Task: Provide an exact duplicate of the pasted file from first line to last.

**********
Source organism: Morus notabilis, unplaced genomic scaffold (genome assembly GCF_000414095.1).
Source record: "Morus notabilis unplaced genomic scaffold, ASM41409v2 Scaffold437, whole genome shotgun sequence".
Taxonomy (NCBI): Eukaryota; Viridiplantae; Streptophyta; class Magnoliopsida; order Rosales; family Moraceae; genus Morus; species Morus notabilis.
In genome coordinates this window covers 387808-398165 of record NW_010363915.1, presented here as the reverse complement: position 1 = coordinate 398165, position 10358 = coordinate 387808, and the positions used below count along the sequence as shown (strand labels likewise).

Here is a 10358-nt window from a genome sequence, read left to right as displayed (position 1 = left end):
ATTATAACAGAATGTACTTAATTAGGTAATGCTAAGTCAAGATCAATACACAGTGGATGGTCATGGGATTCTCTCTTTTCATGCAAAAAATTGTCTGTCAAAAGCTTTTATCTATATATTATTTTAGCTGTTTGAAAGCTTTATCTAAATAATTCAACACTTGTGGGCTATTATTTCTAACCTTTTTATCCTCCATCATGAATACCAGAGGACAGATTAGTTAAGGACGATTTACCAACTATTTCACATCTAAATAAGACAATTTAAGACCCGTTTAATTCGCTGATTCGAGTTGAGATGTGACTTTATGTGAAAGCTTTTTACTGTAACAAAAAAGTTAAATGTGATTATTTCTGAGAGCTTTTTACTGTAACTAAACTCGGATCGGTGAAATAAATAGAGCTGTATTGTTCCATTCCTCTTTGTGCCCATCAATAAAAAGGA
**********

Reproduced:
Source organism: Morus notabilis, unplaced genomic scaffold (genome assembly GCF_000414095.1).
Source record: "Morus notabilis unplaced genomic scaffold, ASM41409v2 Scaffold437, whole genome shotgun sequence".
Taxonomy (NCBI): Eukaryota; Viridiplantae; Streptophyta; class Magnoliopsida; order Rosales; family Moraceae; genus Morus; species Morus notabilis.
In genome coordinates this window covers 387808-398165 of record NW_010363915.1, presented here as the reverse complement: position 1 = coordinate 398165, position 10358 = coordinate 387808, and the positions used below count along the sequence as shown (strand labels likewise).

Here is a 10358-nt window from a genome sequence, read left to right as displayed (position 1 = left end):
ATTATAACAGAATGTACTTAATTAGGTAATGCTAAGTCAAGATCAATACACAGTGGATGGTCATGGGATTCTCTCTTTTCATGCAAAAAATTGTCTGTCAAAAGCTTTTATCTATATATTATTTTAGCTGTTTGAAAGCTTTATCTAAATAATTCAACACTTGTGGGCTATTATTTCTAACCTTTTTATCCTCCATCATGAATACCAGAGGACAGATTAGTTAAGGACGATTTACCAACTATTTCACATCTAAATAAGACAATTTAAGACCCGTTTAATTCGCTGATTCGAGTTGAGATGTGACTTTATGTGAAAGCTTTTTACTGTAACAAAAAAGTTAAATGTGATTATTTCTGAGAGCTTTTTACTGTAACTAAACTCGGATCGGTGAAATAAATAGAGCTGTATTGTTCCATTCCTCTTTGTGCCCATCAATAAAAAGGA